Building on an earlier post on how Stanford Hospitals will match donations to the last Port-Au-Prince hospital–details at the Stanford Medical center web page, I came across a new NYTimes article about how 2 million USD has been donated by text messages to Haiti disaster relief:
Anyone with a mobile phone and an account with a major wireless carrier can text the phrase “Haiti” to the number 90999 and donate $10 to the Red Cross. That amount is charged to the donor’s cellphone bill.
One of the fascinating aspects of being a student at Stanford is that you get insight into both cutting edge social entrepreneurship but also the technology sphere, being miles away from Apple, Google, and smaller for-good efforts such as the microloan-based Kiva.org.
Image via Wikipedia
Alas, up until recently such donations were either slow (mobile phone carriers bill slowly) or incurred incremental costs (credit card companies would skim for each transaction even for disaster relief! up until just hours ago).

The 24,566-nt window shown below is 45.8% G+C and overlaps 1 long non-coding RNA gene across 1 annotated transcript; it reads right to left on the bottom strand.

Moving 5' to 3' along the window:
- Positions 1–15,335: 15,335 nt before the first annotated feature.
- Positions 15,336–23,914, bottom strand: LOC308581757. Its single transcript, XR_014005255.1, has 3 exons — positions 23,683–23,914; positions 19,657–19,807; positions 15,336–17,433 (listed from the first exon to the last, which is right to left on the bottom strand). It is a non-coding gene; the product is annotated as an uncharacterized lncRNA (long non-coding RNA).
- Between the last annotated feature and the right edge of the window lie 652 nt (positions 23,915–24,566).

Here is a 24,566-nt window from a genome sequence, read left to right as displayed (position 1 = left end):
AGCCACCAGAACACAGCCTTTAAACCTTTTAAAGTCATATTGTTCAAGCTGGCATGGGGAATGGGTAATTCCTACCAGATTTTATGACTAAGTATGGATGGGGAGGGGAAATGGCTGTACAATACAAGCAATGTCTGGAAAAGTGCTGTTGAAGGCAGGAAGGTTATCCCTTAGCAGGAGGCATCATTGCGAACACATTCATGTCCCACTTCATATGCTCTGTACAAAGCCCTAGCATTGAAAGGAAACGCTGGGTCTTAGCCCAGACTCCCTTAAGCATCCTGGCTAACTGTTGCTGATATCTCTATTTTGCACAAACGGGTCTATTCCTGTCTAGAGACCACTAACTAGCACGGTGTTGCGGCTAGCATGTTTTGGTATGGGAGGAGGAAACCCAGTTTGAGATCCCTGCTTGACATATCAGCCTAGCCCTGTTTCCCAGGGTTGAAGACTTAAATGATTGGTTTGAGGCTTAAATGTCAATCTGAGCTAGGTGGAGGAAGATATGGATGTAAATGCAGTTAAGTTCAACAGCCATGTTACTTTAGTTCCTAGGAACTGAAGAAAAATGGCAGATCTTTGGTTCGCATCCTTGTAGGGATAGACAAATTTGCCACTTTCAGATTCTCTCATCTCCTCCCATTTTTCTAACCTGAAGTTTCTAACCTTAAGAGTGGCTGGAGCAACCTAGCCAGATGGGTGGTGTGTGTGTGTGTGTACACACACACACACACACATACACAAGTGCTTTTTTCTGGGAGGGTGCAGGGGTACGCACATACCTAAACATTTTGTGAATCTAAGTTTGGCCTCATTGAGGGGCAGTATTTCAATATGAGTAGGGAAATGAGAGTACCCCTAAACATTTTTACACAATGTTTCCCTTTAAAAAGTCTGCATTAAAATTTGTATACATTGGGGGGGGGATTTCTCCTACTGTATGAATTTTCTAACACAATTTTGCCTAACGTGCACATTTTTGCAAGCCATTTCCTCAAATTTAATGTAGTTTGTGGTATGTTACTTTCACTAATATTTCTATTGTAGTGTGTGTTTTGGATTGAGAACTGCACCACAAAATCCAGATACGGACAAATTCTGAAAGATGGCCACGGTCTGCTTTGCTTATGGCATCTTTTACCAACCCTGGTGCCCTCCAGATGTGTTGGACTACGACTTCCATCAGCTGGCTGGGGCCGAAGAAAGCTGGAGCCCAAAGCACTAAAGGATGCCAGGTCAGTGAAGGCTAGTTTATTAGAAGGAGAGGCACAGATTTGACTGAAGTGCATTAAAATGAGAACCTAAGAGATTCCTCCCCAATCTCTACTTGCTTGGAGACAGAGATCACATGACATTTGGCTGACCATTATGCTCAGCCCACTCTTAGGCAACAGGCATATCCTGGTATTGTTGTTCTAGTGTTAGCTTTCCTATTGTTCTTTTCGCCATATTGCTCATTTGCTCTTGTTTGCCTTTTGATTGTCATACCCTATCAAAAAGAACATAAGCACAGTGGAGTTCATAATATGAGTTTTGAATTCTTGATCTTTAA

Before coming to do a Engineering PhD at Stanford, I worked as an SDE at Amazon.com, where my boss helped lead the effort to put Tsunami relief donations on the main/front page of Amazon (the “gateway page”), and for a while, Amazon can accumulated more donations than the entire United States government.
And while ChipIn.com is a small player in this donation space, one has to wonder or be on the look out for a socially conscious Stanford MBA/CS student pair to launch micropayments on a global platform such as Twitter in a way that bypasses or at least minimizes the way PayPal / Credit Card companies skim off these smaller transactions. Calling all Stanford entrepreneurs, are you in? =)